Every Capitol Police officer and security technician will be on duty Wednesday for the first day of the 2015 legislative session and Gov. Dannel P. Malloy’s inauguration to a second term.
“We’re hoping to make the transition for people as smooth as possible,” Capitol Police Officer Scott Driscoll said Tuesday.
But Wednesday will be the first test of the new $600,000 security system installed by Legislative Management after the end of the 2014 legislative session.
Those who who haven’t been to the Capitol complex or Legislative Office Building since last year may be surprised to see the new metal detectors at the west entrance of both buildings.
Driscoll said he’s not certain how many visitors will arrive Wednesday at the Capitol, but the plan is to get them into the building as quickly as possible since temperatures are expected to be frigid.
The National Weather Service is predicting a slight chance of snow between noon and 3 p.m., mostly sunny, with a high temperature near 22 degrees. Winds will be light and variable, 9 to 14 mph with gusts up to 32 mph.
Although metal detectors are a common security measure at Capitol buildings in many states, they have rarely been used at the Connecticut Capitol complex. Capitol police temporarily installed two metal detectors in the Legislative Office Building in January 2013, when more that 2,000 people came to the building for a public hearing on gun control.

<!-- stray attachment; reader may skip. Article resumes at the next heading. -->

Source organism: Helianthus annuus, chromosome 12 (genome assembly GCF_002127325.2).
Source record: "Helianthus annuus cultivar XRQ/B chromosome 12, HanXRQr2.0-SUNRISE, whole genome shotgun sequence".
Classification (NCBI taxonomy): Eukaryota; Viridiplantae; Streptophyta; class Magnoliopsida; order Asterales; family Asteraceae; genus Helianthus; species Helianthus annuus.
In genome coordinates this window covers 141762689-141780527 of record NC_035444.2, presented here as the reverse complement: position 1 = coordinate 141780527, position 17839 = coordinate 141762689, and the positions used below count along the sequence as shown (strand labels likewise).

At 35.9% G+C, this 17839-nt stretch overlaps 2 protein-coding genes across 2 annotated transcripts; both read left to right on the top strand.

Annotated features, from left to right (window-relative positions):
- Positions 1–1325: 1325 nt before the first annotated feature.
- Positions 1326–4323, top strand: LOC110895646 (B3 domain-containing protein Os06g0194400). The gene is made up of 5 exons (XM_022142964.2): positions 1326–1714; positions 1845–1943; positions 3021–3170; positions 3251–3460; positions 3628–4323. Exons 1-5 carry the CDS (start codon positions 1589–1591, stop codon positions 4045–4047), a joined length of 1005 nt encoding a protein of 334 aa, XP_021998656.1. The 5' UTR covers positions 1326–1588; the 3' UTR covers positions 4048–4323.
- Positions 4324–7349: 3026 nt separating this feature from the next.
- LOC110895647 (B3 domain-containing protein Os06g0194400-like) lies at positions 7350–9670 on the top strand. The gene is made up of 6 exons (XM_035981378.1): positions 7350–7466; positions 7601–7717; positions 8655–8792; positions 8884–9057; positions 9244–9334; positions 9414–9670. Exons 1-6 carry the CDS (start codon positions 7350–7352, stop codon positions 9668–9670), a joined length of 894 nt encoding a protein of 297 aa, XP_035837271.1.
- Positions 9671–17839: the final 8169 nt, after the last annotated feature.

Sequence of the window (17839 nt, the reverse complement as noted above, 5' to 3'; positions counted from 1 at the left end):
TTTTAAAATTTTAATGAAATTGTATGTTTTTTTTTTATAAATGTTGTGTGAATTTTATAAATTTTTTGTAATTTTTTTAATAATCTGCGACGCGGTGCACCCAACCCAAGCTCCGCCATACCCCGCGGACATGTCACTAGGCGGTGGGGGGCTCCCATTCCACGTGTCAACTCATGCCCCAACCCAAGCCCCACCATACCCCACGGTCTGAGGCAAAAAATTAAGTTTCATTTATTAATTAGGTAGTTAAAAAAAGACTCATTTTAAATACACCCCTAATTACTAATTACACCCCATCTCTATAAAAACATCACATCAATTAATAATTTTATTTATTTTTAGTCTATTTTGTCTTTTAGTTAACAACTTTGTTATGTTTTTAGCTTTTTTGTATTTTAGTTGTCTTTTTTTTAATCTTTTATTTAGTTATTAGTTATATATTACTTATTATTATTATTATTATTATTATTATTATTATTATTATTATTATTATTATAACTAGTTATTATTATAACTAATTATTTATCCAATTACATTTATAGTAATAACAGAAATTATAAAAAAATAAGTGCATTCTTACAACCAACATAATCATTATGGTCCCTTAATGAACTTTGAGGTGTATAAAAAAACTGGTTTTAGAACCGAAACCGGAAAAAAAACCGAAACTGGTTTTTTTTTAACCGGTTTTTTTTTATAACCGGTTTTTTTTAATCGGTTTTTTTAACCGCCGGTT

According to the National Conference of State Legislators, there are metal detectors installed at 23 state Capitols, including those in New York and Massachusetts. Some state Capitols screen all visitors with the metal detectors, while some — like California — exempt state employees and legislators.
In Connecticut, some state employees and all legislators don’t have to be screened by the metal detectors. They can use their badges to get through the turnstiles or vestibules to get into the building.
The metal detectors and X-ray machines at the two west entrances to the Capitol complex are no different than the ones installed in Connecticut’s courthouses and office buildings.
The decision to install them was made by last year’s legislative leaders. Three of the four men who made that decision are no longer members of the legislature.
As far as parking is concerned, it will be done on a “first-come, first-serve basis” Driscoll said.
There is permit parking only around the state Capitol, but the public will be able to find space in the Legislative Office Building garage. Also there will be shuttle service provided from state lots further down Capitol Avenue.
Streets along the parade route, which begins at Ford and Pearl Streets in Hartford, will be closed starting at 10:25 a.m. The parade route runs through the Soldiers and Sailors Arch on Trinity Street and proceeds down Capitol Avenue to the state Armory. The inaugural parade will kick off at 11:30 a.m. and is expected to conclude around 11:55 a.m.
Malloy is expected to give his inaugural address at 1:30 p.m. at the William O’Neill Armory.
He will receive military honors upon his departure around 3 p.m. and then he will address a joint session of the General Assembly at 4 p.m.
Earlier in the day, around 10 a.m. both the Senate and the House will convene to swear in their members and vote on their leaders.